News roundup: Zea Rotisserie & Grill to open Juban Crossing location … Baton Rouge STEM Learning Network joins national initiative to strengthen STEM education … Congress sides with retailers in fight with banks over debit card fee limits

Coming soon: The last of the Juban Crossing stores impacted by flooding last August is set to reopen and new construction has been announced at the Livingston Parish destination shopping center. Via its Facebook page, Juban Crossing announced that Zea Rotisserie & Grill will be the newest restaurant tenant at the shopping center. No timeline for the restaurant opening was provided. Zea has a locations in Baton Rouge at Towne Center, as well as locations in the Lafayette, North Shore and New Orleans areas. Meanwhile, Bath & Body Works is set to reopen at 10 a.m. on Friday. Tenants at the 471-acre shopping center, located just east of Denham Springs on Interstate 12, took on between four and five feet of water during the flood last summer. Kohl’s was the only retailer to close after the flood, and most stores reopened in time for last year’s holiday shopping season.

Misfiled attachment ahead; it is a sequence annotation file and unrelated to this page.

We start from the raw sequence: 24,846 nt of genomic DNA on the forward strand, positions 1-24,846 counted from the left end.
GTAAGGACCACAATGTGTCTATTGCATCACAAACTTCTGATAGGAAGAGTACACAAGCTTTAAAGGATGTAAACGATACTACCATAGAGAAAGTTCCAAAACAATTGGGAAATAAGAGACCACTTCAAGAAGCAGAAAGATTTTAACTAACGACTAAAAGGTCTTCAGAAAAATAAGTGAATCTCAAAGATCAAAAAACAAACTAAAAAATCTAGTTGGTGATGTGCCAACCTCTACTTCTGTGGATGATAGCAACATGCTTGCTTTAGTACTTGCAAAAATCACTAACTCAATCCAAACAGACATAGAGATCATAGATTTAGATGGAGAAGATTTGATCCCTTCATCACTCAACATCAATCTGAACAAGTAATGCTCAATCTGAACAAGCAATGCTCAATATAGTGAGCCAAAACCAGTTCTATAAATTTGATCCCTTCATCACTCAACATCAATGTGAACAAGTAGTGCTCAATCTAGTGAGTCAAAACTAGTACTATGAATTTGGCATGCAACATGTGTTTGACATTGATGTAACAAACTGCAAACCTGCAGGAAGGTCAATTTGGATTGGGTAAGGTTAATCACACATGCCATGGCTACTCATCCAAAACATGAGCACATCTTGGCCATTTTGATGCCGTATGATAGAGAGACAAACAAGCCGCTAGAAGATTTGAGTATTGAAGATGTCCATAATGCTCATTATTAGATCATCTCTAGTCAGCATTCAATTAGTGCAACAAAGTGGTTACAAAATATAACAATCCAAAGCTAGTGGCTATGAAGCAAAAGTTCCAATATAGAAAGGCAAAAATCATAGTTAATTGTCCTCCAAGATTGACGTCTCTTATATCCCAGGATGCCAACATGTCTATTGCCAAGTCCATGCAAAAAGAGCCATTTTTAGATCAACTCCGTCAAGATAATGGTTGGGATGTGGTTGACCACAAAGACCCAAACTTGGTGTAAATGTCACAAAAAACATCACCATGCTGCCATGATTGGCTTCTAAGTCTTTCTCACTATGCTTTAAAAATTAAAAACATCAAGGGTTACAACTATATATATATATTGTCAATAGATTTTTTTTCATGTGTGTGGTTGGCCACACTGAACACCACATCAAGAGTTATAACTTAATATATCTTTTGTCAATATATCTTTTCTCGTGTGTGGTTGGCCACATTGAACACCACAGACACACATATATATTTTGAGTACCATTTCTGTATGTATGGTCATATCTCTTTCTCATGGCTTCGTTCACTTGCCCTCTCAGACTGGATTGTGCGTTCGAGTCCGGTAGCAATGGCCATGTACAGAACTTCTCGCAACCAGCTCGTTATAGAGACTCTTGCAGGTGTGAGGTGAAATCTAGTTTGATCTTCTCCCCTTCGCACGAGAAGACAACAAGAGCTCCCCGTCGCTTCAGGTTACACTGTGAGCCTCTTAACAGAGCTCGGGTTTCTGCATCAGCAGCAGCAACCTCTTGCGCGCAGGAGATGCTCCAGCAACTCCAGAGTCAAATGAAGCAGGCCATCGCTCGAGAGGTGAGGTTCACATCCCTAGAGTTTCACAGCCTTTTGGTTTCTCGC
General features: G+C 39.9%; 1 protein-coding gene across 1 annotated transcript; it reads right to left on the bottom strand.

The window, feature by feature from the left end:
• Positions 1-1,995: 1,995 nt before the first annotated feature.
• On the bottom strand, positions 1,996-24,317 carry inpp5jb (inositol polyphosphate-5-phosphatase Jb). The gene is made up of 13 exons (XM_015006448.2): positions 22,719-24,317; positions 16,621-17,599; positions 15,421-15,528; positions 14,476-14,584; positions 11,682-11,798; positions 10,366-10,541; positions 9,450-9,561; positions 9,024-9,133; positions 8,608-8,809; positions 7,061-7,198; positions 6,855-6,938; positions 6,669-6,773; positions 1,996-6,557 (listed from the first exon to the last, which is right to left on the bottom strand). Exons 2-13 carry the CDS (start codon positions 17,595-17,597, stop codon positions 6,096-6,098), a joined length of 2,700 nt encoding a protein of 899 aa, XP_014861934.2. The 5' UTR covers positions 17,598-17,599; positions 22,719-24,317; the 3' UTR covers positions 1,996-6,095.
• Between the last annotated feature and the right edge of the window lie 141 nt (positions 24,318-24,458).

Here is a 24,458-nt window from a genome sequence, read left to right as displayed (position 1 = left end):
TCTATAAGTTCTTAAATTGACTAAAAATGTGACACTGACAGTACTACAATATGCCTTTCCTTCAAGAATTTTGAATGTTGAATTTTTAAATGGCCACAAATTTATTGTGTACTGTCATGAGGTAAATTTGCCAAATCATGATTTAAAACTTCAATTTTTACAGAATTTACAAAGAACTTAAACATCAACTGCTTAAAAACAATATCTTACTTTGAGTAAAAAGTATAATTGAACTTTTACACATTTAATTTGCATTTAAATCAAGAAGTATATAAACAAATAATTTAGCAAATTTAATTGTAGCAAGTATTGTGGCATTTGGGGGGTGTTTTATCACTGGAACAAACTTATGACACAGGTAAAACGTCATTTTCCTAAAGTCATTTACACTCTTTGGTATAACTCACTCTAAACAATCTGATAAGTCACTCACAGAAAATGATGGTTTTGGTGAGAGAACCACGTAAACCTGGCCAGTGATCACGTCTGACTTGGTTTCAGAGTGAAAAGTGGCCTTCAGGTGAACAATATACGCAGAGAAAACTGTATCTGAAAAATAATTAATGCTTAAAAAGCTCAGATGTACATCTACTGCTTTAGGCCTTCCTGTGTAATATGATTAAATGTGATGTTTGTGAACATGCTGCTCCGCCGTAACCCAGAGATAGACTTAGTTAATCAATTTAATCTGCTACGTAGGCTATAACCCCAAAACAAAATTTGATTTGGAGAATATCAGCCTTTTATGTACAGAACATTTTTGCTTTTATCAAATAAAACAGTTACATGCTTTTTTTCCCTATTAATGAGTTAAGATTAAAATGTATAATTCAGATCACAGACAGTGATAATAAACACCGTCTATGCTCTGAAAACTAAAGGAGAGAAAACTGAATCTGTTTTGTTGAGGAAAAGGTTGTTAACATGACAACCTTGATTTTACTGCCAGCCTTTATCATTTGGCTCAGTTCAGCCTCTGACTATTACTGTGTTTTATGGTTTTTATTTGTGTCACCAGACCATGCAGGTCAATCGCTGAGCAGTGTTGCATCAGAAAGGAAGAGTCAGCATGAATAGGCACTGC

New connections: The Baton Rouge STEM Learning Network has been selected to join a national initiative that aims to strengthen STEM education and receive support to build regional partnership focused on STEM Education Pathways. The STEM Learning Ecosystems announced Baton Rouge’s selection today at the U.S. News STEM Solutions National Leadership Conference in San Deigo. Baton Rouge’s newly formed ecosystem, led by the Foundation for East Baton Rouge School System, is one of 17 regional ecosystems added to the initiative, which now encompasses 54 communities. The ecosystems were selected because of their demonstrated commitment to cross-sector collaborations in the classroom and beyond. The foundation, with assistance from ExxonMobil, launched the Baton Rouge Network earlier this year.

To the limit: Banks are regrouping a day after being handed a large defeat in the U.S. House, where Republicans sided with retailers in agreeing to preserve limits on debit card fees. As Reuters reports, the financial industry insists it’s not done fighting to remove limits on the fees. Retailers, however, are already looking to carry the fight to credit card fees. “We are glad this fight is over, and are happy with our victory,” says Austen Jensen with the Retail Industry Leaders Association. “The banks should clearly know that this is over with.” Rob Nichols, president and CEO of the American Bankers, disagrees. “This debate is not over,” he says. The House has been considering a broad financial reform bill that included a repeal of the Durbin amendment, which established the limits on debit card fees. Read more.

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